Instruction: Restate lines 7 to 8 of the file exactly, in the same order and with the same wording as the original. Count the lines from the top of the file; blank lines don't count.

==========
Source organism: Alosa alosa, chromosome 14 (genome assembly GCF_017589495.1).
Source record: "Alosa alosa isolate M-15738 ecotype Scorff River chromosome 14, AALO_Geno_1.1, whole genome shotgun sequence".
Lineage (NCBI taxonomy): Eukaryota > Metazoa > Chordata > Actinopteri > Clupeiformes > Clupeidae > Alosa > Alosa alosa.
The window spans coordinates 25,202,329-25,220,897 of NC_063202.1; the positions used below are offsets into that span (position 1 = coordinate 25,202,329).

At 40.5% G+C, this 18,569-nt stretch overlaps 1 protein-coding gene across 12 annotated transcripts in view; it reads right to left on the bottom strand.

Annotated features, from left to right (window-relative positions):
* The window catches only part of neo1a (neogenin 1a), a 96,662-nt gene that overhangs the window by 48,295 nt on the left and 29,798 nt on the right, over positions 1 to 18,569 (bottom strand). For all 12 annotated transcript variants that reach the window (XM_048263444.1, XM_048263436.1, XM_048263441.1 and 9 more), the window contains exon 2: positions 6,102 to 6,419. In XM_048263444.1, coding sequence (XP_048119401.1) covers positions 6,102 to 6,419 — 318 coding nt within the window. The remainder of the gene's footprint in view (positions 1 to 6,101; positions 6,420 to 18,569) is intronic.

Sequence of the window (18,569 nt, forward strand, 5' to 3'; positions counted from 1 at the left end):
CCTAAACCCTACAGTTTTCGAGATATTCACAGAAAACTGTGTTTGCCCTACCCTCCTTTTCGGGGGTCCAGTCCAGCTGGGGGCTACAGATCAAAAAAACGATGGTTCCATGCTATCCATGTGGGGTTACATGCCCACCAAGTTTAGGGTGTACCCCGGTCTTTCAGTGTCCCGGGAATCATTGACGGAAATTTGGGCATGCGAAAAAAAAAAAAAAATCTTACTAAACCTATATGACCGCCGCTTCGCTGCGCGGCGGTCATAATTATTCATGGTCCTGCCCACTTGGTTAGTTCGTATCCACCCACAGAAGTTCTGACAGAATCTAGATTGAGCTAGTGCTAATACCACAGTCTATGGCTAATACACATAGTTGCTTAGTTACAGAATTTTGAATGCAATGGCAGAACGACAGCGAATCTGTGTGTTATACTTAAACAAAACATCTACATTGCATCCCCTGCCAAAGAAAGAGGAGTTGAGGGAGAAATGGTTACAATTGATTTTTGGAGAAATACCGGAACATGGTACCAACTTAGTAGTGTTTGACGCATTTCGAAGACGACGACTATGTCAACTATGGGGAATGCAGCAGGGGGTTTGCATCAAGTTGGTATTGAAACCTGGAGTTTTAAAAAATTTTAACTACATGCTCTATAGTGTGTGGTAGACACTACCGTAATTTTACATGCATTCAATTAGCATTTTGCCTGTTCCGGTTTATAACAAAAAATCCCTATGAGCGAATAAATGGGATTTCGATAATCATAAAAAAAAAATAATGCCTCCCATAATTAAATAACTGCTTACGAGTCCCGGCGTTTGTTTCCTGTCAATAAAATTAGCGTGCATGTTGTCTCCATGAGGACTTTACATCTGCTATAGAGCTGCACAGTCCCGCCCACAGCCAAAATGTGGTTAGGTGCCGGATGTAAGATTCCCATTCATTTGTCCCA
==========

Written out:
* The window catches only part of neo1a (neogenin 1a), a 96,662-nt gene that overhangs the window by 48,295 nt on the left and 29,798 nt on the right, over positions 1 to 18,569 (bottom strand). For all 12 annotated transcript variants that reach the window (XM_048263444.1, XM_048263436.1, XM_048263441.1 and 9 more), the window contains exon 2: positions 6,102 to 6,419. In XM_048263444.1, coding sequence (XP_048119401.1) covers positions 6,102 to 6,419 — 318 coding nt within the window. The remainder of the gene's footprint in view (positions 1 to 6,101; positions 6,420 to 18,569) is intronic.

Sequence of the window (18,569 nt, forward strand, 5' to 3'; positions counted from 1 at the left end):